A CDO manager finds himself living in Chapter 12 of Keynes’ General Theory

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Barry Ritholtz reprints a scary e-mail from a friend in the collaterized debt obligation business (don’t you have a friend in the CDO business?):

I was talking to CDO managers in mid-’05 that were saying how rich sub-prime MBS was and how wrong everyone was for buying that stuff at the spreads they were. To a man, they all agreed they were paying too much for the risk, they all believed that HPA [ED: home price appreciation] was going negative soon. But, sadly, they had to buy the stuff because they needed to accumulate collateral for their CDO issuance. F*&%, we all knew we were overpaying, even back in 2005. We knew it was essentially a bet that home price appreciation was going to continue at levels that couldn’t be sustained. No way that could keep going on.

So why did they keep buying?

The answer is quite simple: DEAL FEES. I gotta keep buying collateral, in order to keep issuing these transactions as a CDO manager. Its my job: I gotta keep accumulating collateral, and I gotta issue the liability against that collateral.

This is an important element of what’s called the “limits of arbitrage” (Andrei Shleifer and Robert Vishny, Journal of Finance, March 1997) or “career risk” (Jeremy Grantham, in various investor letters) explanation for why markets get so crazy sometimes. Brad DeLong has pushed this argument lately in his blog, and I’d like to second his endorsement: The smart professionals we rely on to keep market prices sane (or “efficient”) sometimes face career incentives that make it almost impossible for them to act on their own rational judgments. The most famous and eloquent account of this can be found in Chapter 12 of John Maynard Keynes’s General Theory of Employment, Interest and Money:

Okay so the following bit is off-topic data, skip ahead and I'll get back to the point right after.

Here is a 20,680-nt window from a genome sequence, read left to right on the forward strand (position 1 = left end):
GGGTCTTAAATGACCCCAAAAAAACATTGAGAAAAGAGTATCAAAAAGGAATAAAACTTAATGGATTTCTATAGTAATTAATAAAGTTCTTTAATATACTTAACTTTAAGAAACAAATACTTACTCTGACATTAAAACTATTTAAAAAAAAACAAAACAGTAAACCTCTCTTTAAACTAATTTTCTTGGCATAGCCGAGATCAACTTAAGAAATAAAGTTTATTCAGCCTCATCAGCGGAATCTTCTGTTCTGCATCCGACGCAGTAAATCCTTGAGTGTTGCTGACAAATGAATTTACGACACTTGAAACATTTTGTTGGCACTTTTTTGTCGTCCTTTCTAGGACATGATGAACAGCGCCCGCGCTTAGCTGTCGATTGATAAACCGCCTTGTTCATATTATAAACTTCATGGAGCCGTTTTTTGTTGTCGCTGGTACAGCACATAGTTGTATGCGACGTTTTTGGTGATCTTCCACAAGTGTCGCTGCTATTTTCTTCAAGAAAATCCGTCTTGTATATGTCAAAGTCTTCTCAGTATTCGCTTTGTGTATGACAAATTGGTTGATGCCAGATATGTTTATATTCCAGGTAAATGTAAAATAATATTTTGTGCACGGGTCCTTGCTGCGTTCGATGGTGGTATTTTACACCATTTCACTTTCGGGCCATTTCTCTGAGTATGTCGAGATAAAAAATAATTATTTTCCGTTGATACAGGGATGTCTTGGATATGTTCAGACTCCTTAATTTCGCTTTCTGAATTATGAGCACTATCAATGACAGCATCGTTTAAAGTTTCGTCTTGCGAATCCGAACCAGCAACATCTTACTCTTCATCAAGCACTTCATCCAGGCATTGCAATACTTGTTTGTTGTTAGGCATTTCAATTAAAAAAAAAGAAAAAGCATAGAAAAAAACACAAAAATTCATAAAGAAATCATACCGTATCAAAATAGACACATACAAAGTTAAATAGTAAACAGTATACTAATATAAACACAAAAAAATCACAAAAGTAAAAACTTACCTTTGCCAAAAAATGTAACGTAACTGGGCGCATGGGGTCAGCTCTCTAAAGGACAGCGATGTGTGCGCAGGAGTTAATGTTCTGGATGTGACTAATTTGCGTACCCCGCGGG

Investment based on genuine long-term expectation is so difficult to-day as to be scarcely practicable. He who attempts it must surely lead much more laborious days and run greater risks than he who tries to guess better than the crowd how the crowd will behave; and, given equal intelligence, he may make more disastrous mistakes. There is no clear evidence from experience that the investment policy which is socially advantageous coincides with that which is most profitable. It needs more intelligence to defeat the forces of time and our ignorance of the future than to beat the gun. Moreover, life is not long enough; — human nature desires quick results, there is a peculiar zest in making money quickly, and remoter gains are discounted by the average man at a very high rate. The game of professional investment is intolerably boring and over-exacting to anyone who is entirely exempt from the gambling instinct; whilst he who has it must pay to this propensity the appropriate toll. Furthermore, an investor who proposes to ignore near-term market fluctuations needs greater resources for safety and must not operate on so large a scale, if at all, with borrowed money — a further reason for the higher return from the pastime to a given stock of intelligence and resources. Finally it is the long-term investor, he who most promotes the public interest, who will in practice come in for most criticism, wherever investment funds are managed by committees or boards or banks. For it is in the essence of his behaviour that he should be eccentric, unconventional and rash in the eyes of average opinion. If he is successful, that will only confirm the general belief in his rashness; and if in the short run he is unsuccessful, which is very likely, he will not receive much mercy. Worldly wisdom teaches that it is better for reputation to fail conventionally than to succeed unconventionally.

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